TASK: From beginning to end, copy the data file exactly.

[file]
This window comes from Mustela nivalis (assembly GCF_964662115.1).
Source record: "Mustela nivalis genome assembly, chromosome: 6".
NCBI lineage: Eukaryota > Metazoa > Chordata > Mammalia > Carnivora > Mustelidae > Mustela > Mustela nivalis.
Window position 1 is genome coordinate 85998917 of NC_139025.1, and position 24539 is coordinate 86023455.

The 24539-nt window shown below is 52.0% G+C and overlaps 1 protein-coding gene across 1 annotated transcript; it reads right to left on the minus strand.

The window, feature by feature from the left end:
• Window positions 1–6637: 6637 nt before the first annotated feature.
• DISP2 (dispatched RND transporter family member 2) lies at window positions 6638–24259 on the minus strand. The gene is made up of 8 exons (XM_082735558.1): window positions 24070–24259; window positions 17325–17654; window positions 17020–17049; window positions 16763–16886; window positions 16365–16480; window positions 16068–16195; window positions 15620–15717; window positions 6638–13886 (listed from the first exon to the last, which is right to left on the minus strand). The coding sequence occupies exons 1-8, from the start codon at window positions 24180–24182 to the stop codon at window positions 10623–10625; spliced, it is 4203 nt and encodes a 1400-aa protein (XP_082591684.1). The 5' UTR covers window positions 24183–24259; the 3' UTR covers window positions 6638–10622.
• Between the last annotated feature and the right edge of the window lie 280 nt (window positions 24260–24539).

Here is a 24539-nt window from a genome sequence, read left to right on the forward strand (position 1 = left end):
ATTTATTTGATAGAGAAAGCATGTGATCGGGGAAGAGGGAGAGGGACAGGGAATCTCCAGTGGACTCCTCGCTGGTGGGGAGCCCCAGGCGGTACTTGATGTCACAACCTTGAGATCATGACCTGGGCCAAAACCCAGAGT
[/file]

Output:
This window comes from Mustela nivalis (assembly GCF_964662115.1).
Source record: "Mustela nivalis genome assembly, chromosome: 6".
NCBI lineage: Eukaryota > Metazoa > Chordata > Mammalia > Carnivora > Mustelidae > Mustela > Mustela nivalis.
Window position 1 is genome coordinate 85998917 of NC_139025.1, and position 24539 is coordinate 86023455.

The 24539-nt window shown below is 52.0% G+C and overlaps 1 protein-coding gene across 1 annotated transcript; it reads right to left on the minus strand.

The window, feature by feature from the left end:
• Window positions 1–6637: 6637 nt before the first annotated feature.
• DISP2 (dispatched RND transporter family member 2) lies at window positions 6638–24259 on the minus strand. The gene is made up of 8 exons (XM_082735558.1): window positions 24070–24259; window positions 17325–17654; window positions 17020–17049; window positions 16763–16886; window positions 16365–16480; window positions 16068–16195; window positions 15620–15717; window positions 6638–13886 (listed from the first exon to the last, which is right to left on the minus strand). The coding sequence occupies exons 1-8, from the start codon at window positions 24180–24182 to the stop codon at window positions 10623–10625; spliced, it is 4203 nt and encodes a 1400-aa protein (XP_082591684.1). The 5' UTR covers window positions 24183–24259; the 3' UTR covers window positions 6638–10622.
• Between the last annotated feature and the right edge of the window lie 280 nt (window positions 24260–24539).

Here is a 24539-nt window from a genome sequence, read left to right on the forward strand (position 1 = left end):
ATTTATTTGATAGAGAAAGCATGTGATCGGGGAAGAGGGAGAGGGACAGGGAATCTCCAGTGGACTCCTCGCTGGTGGGGAGCCCCAGGCGGTACTTGATGTCACAACCTTGAGATCATGACCTGGGCCAAAACCCAGAGT